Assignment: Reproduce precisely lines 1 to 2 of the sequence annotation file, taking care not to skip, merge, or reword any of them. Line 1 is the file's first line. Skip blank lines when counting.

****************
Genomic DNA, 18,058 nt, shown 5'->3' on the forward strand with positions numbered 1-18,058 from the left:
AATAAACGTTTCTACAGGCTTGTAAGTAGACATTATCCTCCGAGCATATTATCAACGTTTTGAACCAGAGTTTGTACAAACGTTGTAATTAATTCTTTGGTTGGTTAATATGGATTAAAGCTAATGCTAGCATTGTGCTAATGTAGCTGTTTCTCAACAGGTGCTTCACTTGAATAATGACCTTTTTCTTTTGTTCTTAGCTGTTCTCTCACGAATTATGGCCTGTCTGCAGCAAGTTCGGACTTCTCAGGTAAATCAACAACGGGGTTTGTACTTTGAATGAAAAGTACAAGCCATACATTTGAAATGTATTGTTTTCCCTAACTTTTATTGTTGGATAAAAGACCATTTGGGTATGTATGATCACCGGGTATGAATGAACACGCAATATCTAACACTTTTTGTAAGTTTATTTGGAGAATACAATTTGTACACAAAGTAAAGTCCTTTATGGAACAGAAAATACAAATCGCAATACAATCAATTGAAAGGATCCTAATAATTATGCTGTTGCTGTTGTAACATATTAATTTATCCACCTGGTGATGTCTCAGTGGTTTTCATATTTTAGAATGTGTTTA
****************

Genomic DNA, 18,058 nt, shown 5'->3' on the forward strand with positions numbered 1-18,058 from the left:
AATAAACGTTTCTACAGGCTTGTAAGTAGACATTATCCTCCGAGCATATTATCAACGTTTTGAACCAGAGTTTGTACAAACGTTGTAATTAATTCTTTGGTTGGTTAATATGGATTAAAGCTAATGCTAGCATTGTGCTAATGTAGCTGTTTCTCAACAGGTGCTTCACTTGAATAATGACCTTTTTCTTTTGTTCTTAGCTGTTCTCTCACGAATTATGGCCTGTCTGCAGCAAGTTCGGACTTCTCAGGTAAATCAACAACGGGGTTTGTACTTTGAATGAAAAGTACAAGCCATACATTTGAAATGTATTGTTTTCCCTAACTTTTATTGTTGGATAAAAGACCATTTGGGTATGTATGATCACCGGGTATGAATGAACACGCAATATCTAACACTTTTTGTAAGTTTATTTGGAGAATACAATTTGTACACAAAGTAAAGTCCTTTATGGAACAGAAAATACAAATCGCAATACAATCAATTGAAAGGATCCTAATAATTATGCTGTTGCTGTTGTAACATATTAATTTATCCACCTGGTGATGTCTCAGTGGTTTTCATATTTTAGAATGTGTTTA